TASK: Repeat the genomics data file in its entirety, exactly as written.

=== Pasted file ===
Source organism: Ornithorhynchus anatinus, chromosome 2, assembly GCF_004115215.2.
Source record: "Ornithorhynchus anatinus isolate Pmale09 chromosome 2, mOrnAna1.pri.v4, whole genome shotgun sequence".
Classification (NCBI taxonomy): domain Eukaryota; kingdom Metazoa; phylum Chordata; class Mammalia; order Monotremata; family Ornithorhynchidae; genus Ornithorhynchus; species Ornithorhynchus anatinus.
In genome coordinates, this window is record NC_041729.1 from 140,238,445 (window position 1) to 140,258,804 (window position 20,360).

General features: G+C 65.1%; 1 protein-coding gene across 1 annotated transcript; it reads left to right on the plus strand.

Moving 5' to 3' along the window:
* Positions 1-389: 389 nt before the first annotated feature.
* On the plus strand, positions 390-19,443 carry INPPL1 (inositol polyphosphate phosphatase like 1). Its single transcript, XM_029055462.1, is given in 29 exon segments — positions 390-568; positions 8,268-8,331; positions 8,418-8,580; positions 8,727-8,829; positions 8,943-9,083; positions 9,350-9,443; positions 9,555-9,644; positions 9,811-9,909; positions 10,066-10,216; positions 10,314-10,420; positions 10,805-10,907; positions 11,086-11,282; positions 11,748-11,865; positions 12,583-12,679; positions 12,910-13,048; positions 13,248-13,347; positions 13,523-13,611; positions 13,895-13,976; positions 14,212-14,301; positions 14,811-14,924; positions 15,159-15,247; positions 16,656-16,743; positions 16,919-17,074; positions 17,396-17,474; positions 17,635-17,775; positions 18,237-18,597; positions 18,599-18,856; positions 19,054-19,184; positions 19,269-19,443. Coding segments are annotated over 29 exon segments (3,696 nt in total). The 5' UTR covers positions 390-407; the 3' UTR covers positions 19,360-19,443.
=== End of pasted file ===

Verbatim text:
Source organism: Ornithorhynchus anatinus, chromosome 2, assembly GCF_004115215.2.
Source record: "Ornithorhynchus anatinus isolate Pmale09 chromosome 2, mOrnAna1.pri.v4, whole genome shotgun sequence".
Classification (NCBI taxonomy): domain Eukaryota; kingdom Metazoa; phylum Chordata; class Mammalia; order Monotremata; family Ornithorhynchidae; genus Ornithorhynchus; species Ornithorhynchus anatinus.
In genome coordinates, this window is record NC_041729.1 from 140,238,445 (window position 1) to 140,258,804 (window position 20,360).

General features: G+C 65.1%; 1 protein-coding gene across 1 annotated transcript; it reads left to right on the plus strand.

Moving 5' to 3' along the window:
* Positions 1-389: 389 nt before the first annotated feature.
* On the plus strand, positions 390-19,443 carry INPPL1 (inositol polyphosphate phosphatase like 1). Its single transcript, XM_029055462.1, is given in 29 exon segments — positions 390-568; positions 8,268-8,331; positions 8,418-8,580; positions 8,727-8,829; positions 8,943-9,083; positions 9,350-9,443; positions 9,555-9,644; positions 9,811-9,909; positions 10,066-10,216; positions 10,314-10,420; positions 10,805-10,907; positions 11,086-11,282; positions 11,748-11,865; positions 12,583-12,679; positions 12,910-13,048; positions 13,248-13,347; positions 13,523-13,611; positions 13,895-13,976; positions 14,212-14,301; positions 14,811-14,924; positions 15,159-15,247; positions 16,656-16,743; positions 16,919-17,074; positions 17,396-17,474; positions 17,635-17,775; positions 18,237-18,597; positions 18,599-18,856; positions 19,054-19,184; positions 19,269-19,443. Coding segments are annotated over 29 exon segments (3,696 nt in total). The 5' UTR covers positions 390-407; the 3' UTR covers positions 19,360-19,443.